Jon Setzen spends his days (and often nights) working as Creative Director at Something Massive a digital strategy agency in Venice, California. He’s new to LA, having just moved here after a decade of living and working in Brooklyn, NY. He’s best known for the hundreds of rock posters he’s made over the years and his work has been shown in NYC, LA, Japan, Denmark and the UK. He’s had the pleasure of working with the likes of Yahoo!, Target, Alicia Keys, Sony Pictures, 826LA, MOMA and countless world-renowned photographers. He runs the Los Angeles branch of Creative Mornings. He’ll never turn off a Smiths song, never turn down a good taco and daydreams about Narragansett, Rhode Island. He lives in Silverlake with his wife, son and Siamese cat.
What do you listen to while you work? It really depends on the day, the time and the situation. It’s generally a mix of old, new and rediscoveries. There is a calming reassurance in listening to something you know by heart. So, for me that could be Hefner, Pastels, Rolling Stones, Velvet Underground, Galaxie 500 etc. Most of the time, I either close my eyes and pick something out of my iTunes library or keep playing the same stuff I am currently loving. Lately, it’s been a lot of Craft Spells, The Clash, Suede, Neil Young, Mingus, Generationals, Luna, Sonny & The Sunsets and Lou Reed.
How do you listen? At home I have a Numark PT-01 (portable turntable) which is plugged into a pair of old Sony speakers. I have it setup on the other side of my studio so it forces me to get up and stretch my legs every time I have to turn the record over. It’s a pretty analog setup really. I try to only play LPs and 7”s since I never ever get to listen to all that old vinyl anywhere but in that studio. Lots of old Modern Jazz Quartet, Aretha Franklin, Spaceman 3, Housemartins, Wedding Present, Orb, Nick Cave, Stan Getz, Stereolab and The Band as of late. At work, I share an office with two other people. Our company is growing like mad so we’re currently all in pretty tight quarters. My two office-mates (who are great and very busy) tend to be on a lot of calls. I generally use a $30 pair of Logitech skype headphones since I tend to need to be on skype a lot. It’s easy to toggle back and forth. I also have JBL creature speakers hooked up to my Mac Pro 8-Core which I use from time to time.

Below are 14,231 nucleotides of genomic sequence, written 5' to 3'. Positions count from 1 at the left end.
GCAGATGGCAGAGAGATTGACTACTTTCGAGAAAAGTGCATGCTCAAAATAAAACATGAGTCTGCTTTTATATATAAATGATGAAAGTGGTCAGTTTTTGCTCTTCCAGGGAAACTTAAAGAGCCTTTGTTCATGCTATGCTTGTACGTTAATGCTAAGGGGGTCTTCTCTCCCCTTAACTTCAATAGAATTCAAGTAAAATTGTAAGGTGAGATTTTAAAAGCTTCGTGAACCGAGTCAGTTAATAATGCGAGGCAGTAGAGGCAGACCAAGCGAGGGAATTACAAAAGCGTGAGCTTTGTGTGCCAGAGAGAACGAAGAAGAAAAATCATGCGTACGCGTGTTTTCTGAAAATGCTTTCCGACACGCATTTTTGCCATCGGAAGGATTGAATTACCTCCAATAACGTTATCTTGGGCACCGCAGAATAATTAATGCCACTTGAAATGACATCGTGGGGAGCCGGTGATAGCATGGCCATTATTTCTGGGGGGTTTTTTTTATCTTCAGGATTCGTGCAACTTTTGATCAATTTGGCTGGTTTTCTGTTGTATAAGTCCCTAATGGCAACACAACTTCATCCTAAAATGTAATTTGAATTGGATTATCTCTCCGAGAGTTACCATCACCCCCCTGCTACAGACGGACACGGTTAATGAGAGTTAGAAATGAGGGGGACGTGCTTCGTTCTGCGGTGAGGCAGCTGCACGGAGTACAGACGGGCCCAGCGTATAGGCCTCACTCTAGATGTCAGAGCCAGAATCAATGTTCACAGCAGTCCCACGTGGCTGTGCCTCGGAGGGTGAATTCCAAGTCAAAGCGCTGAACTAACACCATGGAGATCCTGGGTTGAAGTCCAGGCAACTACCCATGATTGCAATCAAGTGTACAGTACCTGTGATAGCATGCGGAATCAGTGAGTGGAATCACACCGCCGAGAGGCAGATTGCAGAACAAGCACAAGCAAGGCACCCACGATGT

Do you have any favorite music websites/providers? I am a Sirius subscriber and I listen to XMU often – their blog radio is especially good. I listen to KCRW online as well as Spinner’s fantastic listening party with full album streaming.
Does music influence your work? A huge part of my old business (running my own studio) was designing concert posters and doing album packaging. Everything I did was highly influenced by the artist’s sound. Have a look…
Where do you find music recommendations? Who influences your musical taste? I was a college radio music director and after school I sort of hit the saturation point on trying to find new music. So, I definitely rely on others. My wife, Mindy, makes the best mixes ever. She leaves me CDs for my drive to work. I am constantly turned onto old music (that’s new to me) through her mixes. I love the Aquarium Drunkard blog as well as Ghost Capital. XMU introduces me to new things daily. I read the Piccadilly Records (best record store in the world) newsletter. Also, lots of friends make digital mixes nowadays, including my friend Drew who constantly makes killer monthly mixes. In a way my three year-old son has influenced me too. I find myself listening to old stuff that I think he’d like. Things I haven’t listened to in ages like Donovan, Cat Stevens and even The Ramones.
If your work was a song or a musician, what or who would it be?/What song or artist best represents the work you create? I’d say Sonny Rollins. Nowadays, 90% of my work is interactive and the end product is really a user being able to use and enjoy the work. Sonny was innovative (which I try to be), he collaborated well with Miles, MJQ and Monk (working in a design team is all about collaboration), he appreciated and was aware of the musicians that paved the way for him (you have to respect and admire the design process of yesterday) and his music always has substance and is enjoyable. I like to think the websites I design are more for enjoyment and usability rather than fluff.
Jon Setzen’s Playlist
Love Will Destroy Us In The End, Hefner
Every Night, Paul McCartney
You’re So Good To Me, The Beach Boys
Digital, Joy Division
Bag’s Groove, Modern Jazz Quartet
Did I Tell You? Yo La Tengo
The Dead Flag Blues, Godspeed You Black Emperor!
Jacking The Ball, The Sea and Cake
I’m Waiting For The Man, Velvet Undeground
The State That I am In, Belle & Sebastian